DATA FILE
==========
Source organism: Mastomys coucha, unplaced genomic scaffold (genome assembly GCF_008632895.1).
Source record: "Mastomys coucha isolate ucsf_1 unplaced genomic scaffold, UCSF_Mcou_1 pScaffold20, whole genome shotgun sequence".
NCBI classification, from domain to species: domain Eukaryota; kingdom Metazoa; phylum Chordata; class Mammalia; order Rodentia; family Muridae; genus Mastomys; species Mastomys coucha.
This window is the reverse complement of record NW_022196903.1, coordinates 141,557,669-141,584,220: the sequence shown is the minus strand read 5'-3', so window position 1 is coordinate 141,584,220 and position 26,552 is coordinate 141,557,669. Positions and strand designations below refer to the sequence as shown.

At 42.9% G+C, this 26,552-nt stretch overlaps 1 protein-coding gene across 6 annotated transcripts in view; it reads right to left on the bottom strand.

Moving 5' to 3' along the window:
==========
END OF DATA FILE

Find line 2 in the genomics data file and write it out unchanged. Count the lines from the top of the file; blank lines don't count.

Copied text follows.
Source record: "Mastomys coucha isolate ucsf_1 unplaced genomic scaffold, UCSF_Mcou_1 pScaffold20, whole genome shotgun sequence".